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Employee shareholder status

11 October 2013

From 1 September 2013 employees can acquire shares in their employer company with some significant tax advantages, in return for giving up some of their employment rights. This can be taken up by any number of employees, and can apply to any grade of employee, and so may be of interest to senior management, even if the initial political direction seems to have been aimed more at the shop floor.

Please note that these arrangements will involve an actual issue of shares to the employees (employee shares), and it is not a share option scheme. The existing HMRC approved share schemes, such as the Enterprise Management Incentive Scheme (EMI), Company Share Option Plan (CSOP), Share Incentive Plan (SIP) and Save As You Earn (SAYE) remain in place, and these new Employer Shareholder Status provisions are not a replacement for any of them. But they may well be worth considering alongside or as an alternative to existing approved share schemes.

Tax advantages

  • on acquiring the employee shares, the first £2,000 worth will be free of any income tax and national insurance (NI). But please note that if the employee takes more than £2,000 worth, the excess of those employee shares will be subject to income tax (and possibly NI) in the usual way as when employment related securities are received by an employee at an undervalue or without paying for them at all
  • on disposal of the employee shares, there will be no CGT liability on any gain on those shares, provided that the market value of the employee shares acquired by the employee was less than £50,000 at the time they were acquired
  • the employer company may be able to obtain corporation tax relief in respect of the market value of the employee shares awarded to the employee, and the cost of providing the employee with legal advice.

Headline conditions

  • the employee must take up at least £2,000 worth of employee shares in their employer company (or the parent company in the group)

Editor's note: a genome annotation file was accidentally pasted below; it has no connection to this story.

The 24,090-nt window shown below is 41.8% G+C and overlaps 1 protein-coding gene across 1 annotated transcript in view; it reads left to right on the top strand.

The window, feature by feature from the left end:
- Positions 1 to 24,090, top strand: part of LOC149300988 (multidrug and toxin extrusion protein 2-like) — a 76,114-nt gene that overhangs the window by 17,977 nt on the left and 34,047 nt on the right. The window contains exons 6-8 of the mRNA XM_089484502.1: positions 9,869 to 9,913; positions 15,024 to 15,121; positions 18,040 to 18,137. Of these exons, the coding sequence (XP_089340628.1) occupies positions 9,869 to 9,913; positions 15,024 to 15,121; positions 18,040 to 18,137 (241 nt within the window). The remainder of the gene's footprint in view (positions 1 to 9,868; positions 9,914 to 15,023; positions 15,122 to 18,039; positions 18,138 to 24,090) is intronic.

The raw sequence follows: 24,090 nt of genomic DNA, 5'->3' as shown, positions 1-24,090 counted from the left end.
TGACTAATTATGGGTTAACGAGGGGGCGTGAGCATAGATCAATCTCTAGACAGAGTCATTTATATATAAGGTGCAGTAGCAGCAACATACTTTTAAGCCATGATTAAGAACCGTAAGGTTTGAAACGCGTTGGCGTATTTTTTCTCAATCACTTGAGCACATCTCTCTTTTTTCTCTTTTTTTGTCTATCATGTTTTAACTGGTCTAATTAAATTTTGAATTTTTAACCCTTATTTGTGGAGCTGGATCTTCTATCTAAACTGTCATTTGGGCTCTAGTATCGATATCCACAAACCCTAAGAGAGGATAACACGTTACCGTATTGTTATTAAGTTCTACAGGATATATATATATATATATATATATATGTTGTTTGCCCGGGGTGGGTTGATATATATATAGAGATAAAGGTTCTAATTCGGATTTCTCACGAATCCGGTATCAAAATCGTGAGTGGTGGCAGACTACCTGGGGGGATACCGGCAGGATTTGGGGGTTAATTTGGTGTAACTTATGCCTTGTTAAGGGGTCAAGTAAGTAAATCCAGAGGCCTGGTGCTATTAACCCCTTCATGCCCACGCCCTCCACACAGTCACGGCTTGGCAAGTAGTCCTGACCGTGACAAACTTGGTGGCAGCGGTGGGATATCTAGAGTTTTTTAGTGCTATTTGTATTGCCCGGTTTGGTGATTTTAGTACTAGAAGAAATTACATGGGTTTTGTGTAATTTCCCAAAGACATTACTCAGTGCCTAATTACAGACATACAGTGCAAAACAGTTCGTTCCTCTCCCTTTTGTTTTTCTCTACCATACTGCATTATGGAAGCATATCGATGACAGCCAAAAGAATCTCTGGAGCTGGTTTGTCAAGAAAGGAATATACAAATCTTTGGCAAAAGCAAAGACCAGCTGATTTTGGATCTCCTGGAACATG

• the capital gains tax (CGT) advantages will only apply on up to £50,000 worth of employee shares awarded under these arrangements in the employer company (or the parent company in the group)
  • for the purposes of calculating the value of the employee shares, the valuations are taken as at the date when the employee shares are acquired. The company can agree the valuation for these purposes with HMRC in advance of awarding the employee shares
  • the only consideration to be provided by the employee is the forfeiture of certain employment rights, including (among others) the right to claim for unfair dismissal, and redundancy rights. The employee must not provide any other consideration for the employee shares
  • the employer must offer and pay for independent legal advice (not including tax advice) to be provided to the employee, in relation to taking up the employee shares and forfeiting their employment rights, regardless of whether the employee takes up the shares or not
  • the employee (and any persons connected with him or her) must not have a material interest in the employer company (or the parent company in the group) at any time in the period of one year up to the date when the employee shares are acquired. In this context a material interest broadly speaking is having at least 25 of the voting rights in the company, and where the relevant company is a close company, having an entitlement to at least 25 of the assets that would be available for distribution among the participators in the close company.

Other points to note

These new Employee Shareholder Status provisions may be worth considering along with other more well worn routes, in terms of rewarding or incentivising employees and management. On the debit side, the employee does of course have to be willing to give up certain employment rights in return for the award of the employee shares, and there will be an upfront income tax charge (and possibly NI, if the shares are "readily convertible assets") if and to the extent that more than £2,000 worth of shares are awarded to the employee. But on the credit side, a later CGT free disposal of those shares (on up to £50,000 worth, when acquired) could be a significant inducement to take up these arrangements.

Since the £50,000 limit is based on the market value of the shares as at the date that they are awarded, as opposed to the market value of the shares when they are disposed of, any growth in value of those shares (subject to that £50,000 initial market value cap) between the date of award and date of their disposal can be CGT free, provided that all the relevant conditions are satisfied under the Employee Shareholder Status arrangements. This may be an attractive alternative to some other reward and incentive arrangements, especially if for example all the statutory conditions for some of the HMRC approved share schemes cannot be satisfied.

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The content on this page is provided for the purposes of general interest and information. It contains only brief summaries of aspects of the subject matter and does not provide comprehensive statements of the law. It does not constitute legal advice and does not provide a substitute for it.

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